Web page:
The Costly Craving for Explanations

Everyone following markets wants to see order, even if the data present only chaos.  Humans reject random data, imposing explanations instead.  They see patterns that reflect normal probabilities.  They look at zillions of cases and celebrate a single instance that confirms a preconception.

Because behavioral economics has been so widely celebrated, Nobel Prizes awarded, and proponents publicized, it seems like we should have learned something.

Not so!

People are schooled to buy when others are fearful, but it is easier said than done.  Similarly, and despite the warnings, it is easy to fall into the trap of imposing order on chaos.  Larry Sessions has great examples from nature.


This imposition of patterns on chaotic data is correlated with intelligence.  One of my early classes in methods (one that seems to have been omitted by many current Wall Street experts) emphasized the need to start with a hypothesis.  I wrote the story almost ten years ago.  I encourage you to laugh and me and my classmates by reading the original (not very long), before the spoiler below.

If you read the link, you are laughing.  If you did not here is the key point.  The professor started with conclusions and then asked for explanations.  He got some persuasive ideas.  Then he surprised the class by revealing that the relationships were all the opposite of what he had originally told them!

This is an extremely important lesson.  Analyzing lots of data, with hundreds of possible relationships, will always yield some findings — statistically significant!  Fertile minds can figure out some logic to explain these findings.

That approach is backwards.  Good research begins with theory and hypotheses and then moves to testing.

In one sense it is a shame that Wall Street researchers did not get this kind of training.  If one looks carefully at their reports, it is pretty obvious when a researcher is “data mining” and when there is some theory behind the work.  A key question is: Which came first?

The Current Relevance

For many months stocks have traded in line with oil prices.  These prices are seen by some as an important economic indicator — better than the various official data sources.

Forget that (the occasional) successful past examples of commodity indicators occurred when supply was stable.  Demand was driving prices, which is certainly not the case now.

Forget that demand for oil has increased at a growing pace.

There is an obvious trading pattern.  It is the mission of the media to make sense of this.  It is so oft-repeated that many have joined the regular pundits, providing imaginative explanations.  This group now includes some top economic journalists and economists.

The conclusion, in various forms, is that declining oil prices provide a signal for a U.S. recession and the need to sell stocks in all sectors.  It is important for investors to evaluate each idea that might affect the economy and the value of their stocks.

The data show the following:

  • Commodities have frequently provided false recession signals, most recently in 2011;
  • Stocks also famously provide bogus recession signals;
  • Recessions rarely come from a “stall” but actually from a cycle peak.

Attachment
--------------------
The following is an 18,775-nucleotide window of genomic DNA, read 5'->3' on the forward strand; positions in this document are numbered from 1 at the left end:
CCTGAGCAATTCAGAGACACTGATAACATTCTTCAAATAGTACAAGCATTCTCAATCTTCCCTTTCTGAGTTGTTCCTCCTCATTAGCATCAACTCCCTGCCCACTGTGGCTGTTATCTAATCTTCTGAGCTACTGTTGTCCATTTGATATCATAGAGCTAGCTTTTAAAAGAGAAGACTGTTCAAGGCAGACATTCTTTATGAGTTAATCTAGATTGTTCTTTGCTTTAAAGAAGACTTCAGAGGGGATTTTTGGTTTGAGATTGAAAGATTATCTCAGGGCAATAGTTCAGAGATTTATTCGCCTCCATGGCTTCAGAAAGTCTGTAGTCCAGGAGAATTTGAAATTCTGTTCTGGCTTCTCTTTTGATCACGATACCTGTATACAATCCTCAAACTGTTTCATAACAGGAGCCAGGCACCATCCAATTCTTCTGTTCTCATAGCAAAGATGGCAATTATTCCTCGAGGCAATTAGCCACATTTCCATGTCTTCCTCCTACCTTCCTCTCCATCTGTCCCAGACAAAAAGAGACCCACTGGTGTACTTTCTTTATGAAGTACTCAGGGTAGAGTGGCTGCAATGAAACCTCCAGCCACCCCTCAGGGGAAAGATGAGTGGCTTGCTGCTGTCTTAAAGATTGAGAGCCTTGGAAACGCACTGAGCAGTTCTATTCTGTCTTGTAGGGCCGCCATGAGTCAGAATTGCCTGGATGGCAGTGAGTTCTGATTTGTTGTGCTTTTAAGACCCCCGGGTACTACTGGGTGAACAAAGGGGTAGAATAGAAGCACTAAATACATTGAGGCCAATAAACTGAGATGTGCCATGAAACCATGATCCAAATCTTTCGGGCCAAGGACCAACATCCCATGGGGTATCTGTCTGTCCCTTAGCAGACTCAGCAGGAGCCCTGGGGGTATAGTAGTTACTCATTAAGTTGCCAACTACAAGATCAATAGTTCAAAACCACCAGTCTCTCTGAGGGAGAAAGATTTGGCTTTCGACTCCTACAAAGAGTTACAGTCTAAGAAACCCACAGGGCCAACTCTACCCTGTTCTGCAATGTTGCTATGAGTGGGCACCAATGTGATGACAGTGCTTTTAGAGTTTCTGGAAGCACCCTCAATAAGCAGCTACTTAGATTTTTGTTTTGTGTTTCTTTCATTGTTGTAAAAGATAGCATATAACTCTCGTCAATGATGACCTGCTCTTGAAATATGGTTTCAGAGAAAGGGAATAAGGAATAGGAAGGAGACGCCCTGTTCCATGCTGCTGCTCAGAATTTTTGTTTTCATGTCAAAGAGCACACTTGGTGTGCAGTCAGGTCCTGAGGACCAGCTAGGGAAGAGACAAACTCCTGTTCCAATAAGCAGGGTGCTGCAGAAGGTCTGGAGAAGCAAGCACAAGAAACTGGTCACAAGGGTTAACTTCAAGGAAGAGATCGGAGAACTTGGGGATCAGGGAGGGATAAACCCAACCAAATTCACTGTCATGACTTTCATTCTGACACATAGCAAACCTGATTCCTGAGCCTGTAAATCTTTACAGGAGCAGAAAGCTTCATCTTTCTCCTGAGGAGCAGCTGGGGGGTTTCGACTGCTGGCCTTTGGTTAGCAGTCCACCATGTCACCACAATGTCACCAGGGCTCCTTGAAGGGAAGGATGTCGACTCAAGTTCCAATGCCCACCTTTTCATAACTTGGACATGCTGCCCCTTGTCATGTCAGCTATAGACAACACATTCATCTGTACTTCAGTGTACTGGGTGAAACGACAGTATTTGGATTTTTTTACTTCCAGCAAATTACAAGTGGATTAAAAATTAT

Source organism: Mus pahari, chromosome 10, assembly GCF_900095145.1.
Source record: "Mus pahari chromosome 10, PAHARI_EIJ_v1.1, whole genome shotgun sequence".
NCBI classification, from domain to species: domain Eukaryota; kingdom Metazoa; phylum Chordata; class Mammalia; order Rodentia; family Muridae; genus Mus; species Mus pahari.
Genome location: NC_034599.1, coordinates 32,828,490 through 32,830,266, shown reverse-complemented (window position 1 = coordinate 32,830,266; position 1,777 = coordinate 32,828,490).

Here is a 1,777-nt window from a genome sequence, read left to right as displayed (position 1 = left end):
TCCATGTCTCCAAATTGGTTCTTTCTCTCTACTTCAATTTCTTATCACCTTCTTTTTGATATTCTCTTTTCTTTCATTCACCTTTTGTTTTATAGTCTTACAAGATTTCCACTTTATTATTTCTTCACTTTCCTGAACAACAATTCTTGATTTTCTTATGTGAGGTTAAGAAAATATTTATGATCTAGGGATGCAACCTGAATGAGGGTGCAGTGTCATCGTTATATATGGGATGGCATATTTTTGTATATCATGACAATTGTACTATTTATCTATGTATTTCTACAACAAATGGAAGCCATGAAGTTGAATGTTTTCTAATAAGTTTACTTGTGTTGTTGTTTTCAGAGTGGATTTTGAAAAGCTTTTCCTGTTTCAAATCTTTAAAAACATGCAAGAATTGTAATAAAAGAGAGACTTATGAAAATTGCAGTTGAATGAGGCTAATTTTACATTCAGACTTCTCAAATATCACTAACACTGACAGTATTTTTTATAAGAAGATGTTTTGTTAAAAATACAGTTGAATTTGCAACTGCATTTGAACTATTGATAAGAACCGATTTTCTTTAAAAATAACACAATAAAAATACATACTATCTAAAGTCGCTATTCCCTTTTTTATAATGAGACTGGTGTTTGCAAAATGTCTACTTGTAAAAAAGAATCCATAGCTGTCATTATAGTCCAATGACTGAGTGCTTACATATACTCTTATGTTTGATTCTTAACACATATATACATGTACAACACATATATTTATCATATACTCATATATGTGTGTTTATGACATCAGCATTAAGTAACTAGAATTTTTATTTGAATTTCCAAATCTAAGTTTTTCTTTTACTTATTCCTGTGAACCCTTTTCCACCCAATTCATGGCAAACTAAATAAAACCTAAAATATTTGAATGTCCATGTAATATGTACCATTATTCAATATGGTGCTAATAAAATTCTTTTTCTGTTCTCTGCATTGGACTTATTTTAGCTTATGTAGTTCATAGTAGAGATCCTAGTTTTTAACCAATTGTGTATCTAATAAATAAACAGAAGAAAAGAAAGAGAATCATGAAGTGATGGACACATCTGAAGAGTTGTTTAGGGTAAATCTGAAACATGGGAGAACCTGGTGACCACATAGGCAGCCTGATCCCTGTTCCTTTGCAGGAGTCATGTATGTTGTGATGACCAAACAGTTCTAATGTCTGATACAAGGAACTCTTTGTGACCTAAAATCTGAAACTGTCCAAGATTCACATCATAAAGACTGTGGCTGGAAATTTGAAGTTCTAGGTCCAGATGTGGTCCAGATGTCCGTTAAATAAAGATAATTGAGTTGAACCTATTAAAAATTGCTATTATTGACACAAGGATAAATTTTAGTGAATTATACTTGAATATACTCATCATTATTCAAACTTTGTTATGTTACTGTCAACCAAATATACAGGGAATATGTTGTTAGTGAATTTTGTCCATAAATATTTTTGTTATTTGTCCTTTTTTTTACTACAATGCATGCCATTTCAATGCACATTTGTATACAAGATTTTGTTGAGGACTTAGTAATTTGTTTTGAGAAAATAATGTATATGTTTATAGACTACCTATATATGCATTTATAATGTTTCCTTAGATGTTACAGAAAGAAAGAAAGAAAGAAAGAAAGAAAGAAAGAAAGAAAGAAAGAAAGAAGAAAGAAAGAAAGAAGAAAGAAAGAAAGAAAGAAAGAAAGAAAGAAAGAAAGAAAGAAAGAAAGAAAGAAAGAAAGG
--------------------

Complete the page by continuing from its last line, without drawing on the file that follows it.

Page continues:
• Most important economic indicators are still growing at a sluggish but solid pace.

Why the Skepticism?

Markets have increased in volatility, moving from a little below the long-term average to a bit above it.  There is an obvious daily correlation with oil prices.  To the media and to pundits this demands an explanation.  Here are the candidates.  I am open to any idea, mostly because I want to be on the right side of major trends.  None of these make any sense.  In each case I will list a popular allegation, followed by the result of my own checking.  Each topic probably deserves a separate article, but few seem to be studying the actual data.

  • Sovereign wealth funds are bailing out of the stocks, selling whatever they can.  The amounts of stock holdings in these funds does not correspond to the amount of selling.
  • Capital spending is declining from less U.S. oil development.  Once again, the numbers do not come close to explaining the stock declines.  There is also no understanding that capital looks for the “next best” opportunity.
  • Employment is declining in some areas.  Job losses from the oil sector are easy to see.  Job gains from the benefits of low oil prices are tougher to spot.
  • Banks are exposed to oil loans.  This is another statement that is true, but not important in quantification.  Bank reserves for these loans seem fine.  Everyone is eager to be the first to predict the next 2008, so that is the story.


There is a very simple explanation for the oil/stock trade:  It has been working.  Traders do not care about the reasons behind a correlation.  I have reported (but no one seems to have noticed) that stock traders are following oil and oil traders are following stocks!

At some point the economic reality will become clear and trading will focus on the next “new” relationship.

If you are a trader, you must recognize what is driving the market — either outguessing the others and/or cutting back size.

Investors should not be bamboozled by poor explanations.  If you have a real sense of value for your holdings and your shopping list, you are getting an opportunity to act.  I particularly like technology (including AAPL), regional banks, auto companies, biotech, and some airlines.

The Final Test

Let us go back to when oil prices started to decline.  Was anyone suggesting that this was bad news for the sectors listed above?  Or for companies that consumed fuel?

The explanations came after the fact — the best indication of bad methodology.

The craving for explanation is a normal human desire — but often a costly one.


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